This is brilliant. It’s a service that screens your phone calls and answers with an annoying, delaying robot if the caller is a telemarketer or scammer.
How does it work?
1) You buy a subscription, telling us your phone numbers and your email address.
2) Pick a robot you like from our “Pick a Robot” page. Mark down the robot’s phone number and keep it handy.
3) When you receive a telemarketing call, you transfer it to the robot (see “Use a Robot” page for instructions).
4) After our robot is done talking to the telemarketer, it will send a copy to your email so you can have a laugh.
Source: Jolly Roger Telephone Company, saving the world from bad telemarketing | How Does it Work?
According to these numbers, a single Bitcoin transaction uses the same amount of electricity as thirty-one U.S. households use in one day. Insanity.
Bitcoin electricty consumption
The continuous block mining cycle incentivizes people all over the world to mine Bitcoin. As mining can provide a solid stream of revenue, people are very willing to run power-hungry machines to get a piece of it. Over the years this has caused the total energy consumption of the Bitcoin network to grow to epic proportions, as the price of the currency reached new highs. The entire Bitcoin network now consumes more energy than a number of countries, based on a report published by the International Energy Agency. If Bitcoin was a country, it would rank as shown below.
Source: Bitcoin Energy Consumption Index – Digiconomist
This is a great lesson on how some common parliamentary procedures are frequently misused.
There are a number of “urban myths” about Robert’s Rules of Order that can get in the way of democratic process for your council. If your municipality, county council, or special district avoids these bad habits, congratulations! If these errors happen at your meetings, however, you might want to bring them to the attention of your colleagues to straighten them out – in a pleasant way, of course.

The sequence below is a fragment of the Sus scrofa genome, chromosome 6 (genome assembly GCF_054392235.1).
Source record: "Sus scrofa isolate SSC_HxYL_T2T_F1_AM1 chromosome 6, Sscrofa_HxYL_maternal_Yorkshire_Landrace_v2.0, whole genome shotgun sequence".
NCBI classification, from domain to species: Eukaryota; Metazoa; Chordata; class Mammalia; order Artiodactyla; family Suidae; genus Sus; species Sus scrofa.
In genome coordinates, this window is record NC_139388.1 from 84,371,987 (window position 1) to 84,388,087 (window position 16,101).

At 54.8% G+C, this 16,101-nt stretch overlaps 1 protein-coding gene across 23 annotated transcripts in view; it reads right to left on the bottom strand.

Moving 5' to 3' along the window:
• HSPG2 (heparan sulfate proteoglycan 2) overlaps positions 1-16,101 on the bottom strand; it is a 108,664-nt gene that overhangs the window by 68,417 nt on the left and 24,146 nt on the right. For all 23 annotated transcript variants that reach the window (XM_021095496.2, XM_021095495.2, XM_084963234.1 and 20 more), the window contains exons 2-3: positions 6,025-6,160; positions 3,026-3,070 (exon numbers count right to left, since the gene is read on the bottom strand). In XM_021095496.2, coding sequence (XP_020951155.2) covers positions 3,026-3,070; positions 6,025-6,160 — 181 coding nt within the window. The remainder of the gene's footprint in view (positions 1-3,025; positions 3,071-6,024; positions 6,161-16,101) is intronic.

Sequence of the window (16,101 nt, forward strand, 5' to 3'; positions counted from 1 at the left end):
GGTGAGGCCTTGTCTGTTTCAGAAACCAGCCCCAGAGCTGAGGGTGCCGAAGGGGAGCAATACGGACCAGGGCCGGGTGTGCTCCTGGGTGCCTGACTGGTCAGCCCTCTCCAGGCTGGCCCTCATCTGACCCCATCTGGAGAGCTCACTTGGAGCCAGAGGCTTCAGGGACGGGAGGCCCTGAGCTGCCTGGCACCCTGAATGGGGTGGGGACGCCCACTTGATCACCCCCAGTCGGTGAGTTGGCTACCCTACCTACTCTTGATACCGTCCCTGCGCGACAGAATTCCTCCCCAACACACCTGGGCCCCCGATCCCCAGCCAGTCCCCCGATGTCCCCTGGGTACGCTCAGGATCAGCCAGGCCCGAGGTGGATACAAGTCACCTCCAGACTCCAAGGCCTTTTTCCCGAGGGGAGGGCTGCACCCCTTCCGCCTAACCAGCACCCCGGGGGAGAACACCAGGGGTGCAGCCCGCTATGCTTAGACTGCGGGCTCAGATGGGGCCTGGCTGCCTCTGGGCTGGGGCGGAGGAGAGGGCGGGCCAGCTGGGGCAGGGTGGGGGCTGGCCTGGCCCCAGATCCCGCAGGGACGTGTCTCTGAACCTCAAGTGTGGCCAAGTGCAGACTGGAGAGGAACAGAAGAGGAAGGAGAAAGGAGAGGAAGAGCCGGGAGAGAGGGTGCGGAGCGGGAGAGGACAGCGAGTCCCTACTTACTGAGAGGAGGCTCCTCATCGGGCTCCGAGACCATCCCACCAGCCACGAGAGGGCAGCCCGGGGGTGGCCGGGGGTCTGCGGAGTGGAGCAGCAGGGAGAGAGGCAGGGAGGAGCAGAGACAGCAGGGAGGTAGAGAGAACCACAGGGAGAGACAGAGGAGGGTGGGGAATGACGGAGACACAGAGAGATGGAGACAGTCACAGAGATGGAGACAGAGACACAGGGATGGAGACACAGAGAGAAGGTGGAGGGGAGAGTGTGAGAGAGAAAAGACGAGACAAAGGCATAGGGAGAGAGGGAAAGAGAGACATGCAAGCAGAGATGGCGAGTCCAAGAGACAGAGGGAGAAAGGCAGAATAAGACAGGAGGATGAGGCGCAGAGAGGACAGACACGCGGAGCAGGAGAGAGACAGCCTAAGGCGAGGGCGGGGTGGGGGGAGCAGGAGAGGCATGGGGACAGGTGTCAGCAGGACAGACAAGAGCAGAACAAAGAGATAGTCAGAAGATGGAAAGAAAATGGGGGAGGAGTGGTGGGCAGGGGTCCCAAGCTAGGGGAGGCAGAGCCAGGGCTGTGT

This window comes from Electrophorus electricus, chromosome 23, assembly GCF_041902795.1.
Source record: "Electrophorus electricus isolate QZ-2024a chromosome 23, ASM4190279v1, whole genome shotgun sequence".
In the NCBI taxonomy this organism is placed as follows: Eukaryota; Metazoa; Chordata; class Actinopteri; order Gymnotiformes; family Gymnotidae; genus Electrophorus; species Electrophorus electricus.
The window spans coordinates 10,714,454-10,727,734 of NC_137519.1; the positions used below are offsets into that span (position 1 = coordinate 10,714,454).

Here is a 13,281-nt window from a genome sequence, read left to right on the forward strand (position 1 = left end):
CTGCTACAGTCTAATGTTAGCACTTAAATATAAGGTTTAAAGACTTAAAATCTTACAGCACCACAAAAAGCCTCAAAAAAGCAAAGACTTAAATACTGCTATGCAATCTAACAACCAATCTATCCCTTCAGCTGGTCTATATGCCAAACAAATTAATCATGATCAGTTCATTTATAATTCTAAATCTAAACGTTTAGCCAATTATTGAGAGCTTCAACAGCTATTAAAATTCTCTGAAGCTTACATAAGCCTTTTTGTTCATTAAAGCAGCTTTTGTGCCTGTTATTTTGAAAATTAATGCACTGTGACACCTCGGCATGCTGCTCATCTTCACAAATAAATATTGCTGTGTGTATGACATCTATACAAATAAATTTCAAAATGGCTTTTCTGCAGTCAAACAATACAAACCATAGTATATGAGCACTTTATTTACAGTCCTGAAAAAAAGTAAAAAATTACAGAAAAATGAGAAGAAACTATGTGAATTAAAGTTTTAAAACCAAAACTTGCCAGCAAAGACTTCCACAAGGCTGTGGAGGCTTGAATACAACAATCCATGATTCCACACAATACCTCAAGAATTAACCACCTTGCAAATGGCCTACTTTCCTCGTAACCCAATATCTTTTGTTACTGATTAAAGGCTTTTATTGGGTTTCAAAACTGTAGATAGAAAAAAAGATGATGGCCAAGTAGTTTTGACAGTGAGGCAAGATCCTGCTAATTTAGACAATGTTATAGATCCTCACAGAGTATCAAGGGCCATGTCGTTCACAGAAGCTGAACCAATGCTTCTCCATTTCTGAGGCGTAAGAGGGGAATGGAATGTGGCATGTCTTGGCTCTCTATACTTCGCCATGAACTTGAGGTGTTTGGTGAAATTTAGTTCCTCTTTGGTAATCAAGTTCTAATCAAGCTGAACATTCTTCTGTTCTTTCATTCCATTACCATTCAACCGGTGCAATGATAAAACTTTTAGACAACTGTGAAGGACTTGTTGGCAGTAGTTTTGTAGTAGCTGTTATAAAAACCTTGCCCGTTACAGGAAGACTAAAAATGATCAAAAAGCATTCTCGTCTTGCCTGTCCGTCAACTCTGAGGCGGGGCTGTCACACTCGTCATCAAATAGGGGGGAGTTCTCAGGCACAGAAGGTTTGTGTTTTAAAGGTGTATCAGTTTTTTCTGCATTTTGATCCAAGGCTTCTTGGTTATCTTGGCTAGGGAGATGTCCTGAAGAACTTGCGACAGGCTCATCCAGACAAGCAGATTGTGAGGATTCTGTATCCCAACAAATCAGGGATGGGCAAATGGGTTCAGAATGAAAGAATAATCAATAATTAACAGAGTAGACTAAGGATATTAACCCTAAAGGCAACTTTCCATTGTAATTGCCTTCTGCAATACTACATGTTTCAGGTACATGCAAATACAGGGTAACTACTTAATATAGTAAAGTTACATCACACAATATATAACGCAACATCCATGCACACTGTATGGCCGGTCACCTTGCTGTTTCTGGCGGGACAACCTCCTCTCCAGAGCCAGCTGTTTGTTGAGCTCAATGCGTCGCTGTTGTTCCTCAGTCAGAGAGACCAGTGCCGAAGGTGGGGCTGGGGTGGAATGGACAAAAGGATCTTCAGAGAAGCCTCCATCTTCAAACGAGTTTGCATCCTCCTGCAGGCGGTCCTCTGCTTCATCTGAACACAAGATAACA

Source: Four Bad Habits to Avoid at City Council Meetings – CitiesSpeak
I don’t know why I feel better about the possibility of Raleigh landing Apple than I do about Amazon. Both are huge, game-changing projects. It might be because I think Apple treats its employees better.
North Carolina lawmakers are preparing a bid for a new Apple campus, according to a report in the Triangle Business Journal.Separately, The Washington Post reported on Wednesday that Virginia Gov. Ralph Northam has also floated areas near Washington D.C., like Crystal City and Tysons, as locales for Apple.
Citing unnamed sources in real estate, law and the North Carolina government, the Triangle Business Journal said the Research Triangle Park “tops Apple’s short list,” although the process is far from finalized — Apple is still looking at sites across the country.
Source: Apple’s new campus: North Carolina Research Triangle on shortlist, report says
This is pretty interesting.